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Hoffmann, R. A wiki for the life sciences where authorship matters. Nature Genetics (2008)
 
 
 
 
 

Shoulder complex position and glenohumeral subluxation in hemiplegia.

OBJECTIVES: 1. To determine if scapular and humeral orientation differed between the affected and nonaffected side in two groups of hemiplegic subjects (low tone and high tone). 2. To determine if there was a relationship between these measures and glenohumeral subluxation in either group. DESIGN: Retrospective case-comparison study. SUBJECTS, SETTING: Thirty-four hemiplegic subjects, 41 to 89 years of age, participated in the study. Subjects were divided into high-tone (n = 17) and low-tone (n = 17) groups on the basis of Ashworth scoring of muscle tone. OUTCOME MEASURES: Linear and angular measures of scapular and humeral orientation were calculated from tridimensional coordinates of bony landmarks collected using an electromagnetic device with subjects in a seated position with arms relaxed by their side. Glenohumeral subluxation was measured from radiographs. RESULTS: The scapula was further from the midline and lower on the thorax on the affected side in the low-tone group (p < .05). Glenohumeral subluxation was greater in the low-tone group (p < .05). The scapular abduction angle (ScAb) was significantly greater on the nonaffected in the low-tone group compared with both the affected side in this group and to the nonaffected side in the high-tone group. In the high-tone group, no differences were found between the affected and nonaffected side in either the angular or linear measures. There was no significant correlation between scapular or humeral orientation and glenohumeral subluxation in either group (p > .05). CONCLUSIONS: This study provided little evidence of a consistent pattern of alteration in shoulder complex orientation, particularly in subjects with increased muscle tone, and no support for the concept of a relationship between scapular and humeral orientation and glenohumeral subluxation.[1]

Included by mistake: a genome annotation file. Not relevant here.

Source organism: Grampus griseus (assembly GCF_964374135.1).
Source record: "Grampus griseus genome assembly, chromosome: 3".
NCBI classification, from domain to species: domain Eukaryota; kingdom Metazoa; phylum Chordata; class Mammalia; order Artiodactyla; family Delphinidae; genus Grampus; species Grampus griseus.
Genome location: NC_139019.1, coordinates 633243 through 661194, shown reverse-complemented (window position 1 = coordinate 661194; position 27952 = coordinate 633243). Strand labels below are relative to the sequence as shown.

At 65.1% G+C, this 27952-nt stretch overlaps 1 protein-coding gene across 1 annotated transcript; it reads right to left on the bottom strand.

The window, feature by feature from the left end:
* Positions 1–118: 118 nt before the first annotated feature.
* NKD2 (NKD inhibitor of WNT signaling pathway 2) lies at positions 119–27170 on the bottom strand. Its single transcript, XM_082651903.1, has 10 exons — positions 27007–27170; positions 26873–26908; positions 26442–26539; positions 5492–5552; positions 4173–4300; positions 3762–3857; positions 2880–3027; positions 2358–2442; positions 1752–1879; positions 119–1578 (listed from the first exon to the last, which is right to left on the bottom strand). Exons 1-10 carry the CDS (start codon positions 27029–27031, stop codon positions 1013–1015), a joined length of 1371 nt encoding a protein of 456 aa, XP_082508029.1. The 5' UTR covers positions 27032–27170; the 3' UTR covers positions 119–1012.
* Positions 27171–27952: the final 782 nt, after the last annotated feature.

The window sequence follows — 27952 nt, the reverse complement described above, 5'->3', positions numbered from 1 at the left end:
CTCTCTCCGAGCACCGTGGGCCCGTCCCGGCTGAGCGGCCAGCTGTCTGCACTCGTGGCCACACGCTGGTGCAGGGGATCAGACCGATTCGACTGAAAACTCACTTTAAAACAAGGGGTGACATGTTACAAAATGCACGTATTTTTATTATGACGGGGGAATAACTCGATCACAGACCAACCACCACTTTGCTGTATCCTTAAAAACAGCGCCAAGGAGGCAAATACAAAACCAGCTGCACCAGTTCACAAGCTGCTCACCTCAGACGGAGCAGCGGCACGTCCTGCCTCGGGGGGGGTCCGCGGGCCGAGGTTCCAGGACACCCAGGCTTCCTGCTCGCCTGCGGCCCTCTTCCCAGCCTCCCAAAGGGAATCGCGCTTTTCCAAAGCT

References

  1. Shoulder complex position and glenohumeral subluxation in hemiplegia. Culham, E.G., Noce, R.R., Bagg, S.D. Archives of physical medicine and rehabilitation. (1995) [Pubmed]
 
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